I just submitted this to the combox on a blog entry on HigherEd.com (My comments will not appear on the blog until they are vetted by the editor):
I agree with the poster above [fossil] that Professor Myers should not be punished by his employer for what he said. Because he teaches at a state institution, Professor Myers has many protections at his disposal that insure and secure his academic freedom, which I wholeheartedly support. Having said that however, there is absolutely nothing wrong with those citizens who are drawing public attention to Professor Myers' imprudent and thoughtless comments. If, for example, I were to insult a colleague's mother by suggesting that he has had intimate relations with her, I should not be shocked if he were to punch me in the nose or not invite me to the faculty party he is hosting at his home.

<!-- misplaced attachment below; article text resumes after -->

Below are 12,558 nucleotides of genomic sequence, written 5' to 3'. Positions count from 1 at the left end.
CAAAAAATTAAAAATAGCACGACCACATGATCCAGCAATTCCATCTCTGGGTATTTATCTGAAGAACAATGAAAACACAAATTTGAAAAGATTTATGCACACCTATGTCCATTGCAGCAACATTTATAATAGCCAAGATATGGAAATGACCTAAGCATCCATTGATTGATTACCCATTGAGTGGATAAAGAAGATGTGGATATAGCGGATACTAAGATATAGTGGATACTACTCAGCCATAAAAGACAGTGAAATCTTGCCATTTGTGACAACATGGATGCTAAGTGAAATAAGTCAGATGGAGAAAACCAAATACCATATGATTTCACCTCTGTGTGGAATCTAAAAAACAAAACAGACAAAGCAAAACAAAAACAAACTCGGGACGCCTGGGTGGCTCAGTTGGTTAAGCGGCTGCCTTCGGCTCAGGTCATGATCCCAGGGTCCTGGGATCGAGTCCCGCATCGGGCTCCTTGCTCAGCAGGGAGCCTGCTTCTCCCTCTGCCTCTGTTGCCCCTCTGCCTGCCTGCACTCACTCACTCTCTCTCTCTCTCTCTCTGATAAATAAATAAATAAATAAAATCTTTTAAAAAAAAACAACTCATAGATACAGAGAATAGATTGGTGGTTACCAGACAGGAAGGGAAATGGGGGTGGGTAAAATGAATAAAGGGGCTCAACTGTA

Civil society requires that we treat others with respect, and that means that if we find their beliefs unreasonable, we should offer our arguments against those beliefs in a winsome and attractive way. When it comes to Catholic theology, we are talking about a complicated, rich, and sophisticated theological and philosophical tradition that has wrestled with a whole array of challenges, concepts and ideas during its two millenia. It stands to reason then that detractors such as Professor Myers have an obligation to study what they reject with the depth and diligence such a tradition demands of a truly curious and probing mind. "It's a Frackin' Cracker" is not the prose of an adult. It is the ramblings of what G. K. Chesterton said of the atheist, "who is often a man limited and constrained by his own logic to a very sad simplification."
Francis J. Beckwith, Professor of Philosophy & Church-State Studies, Baylor University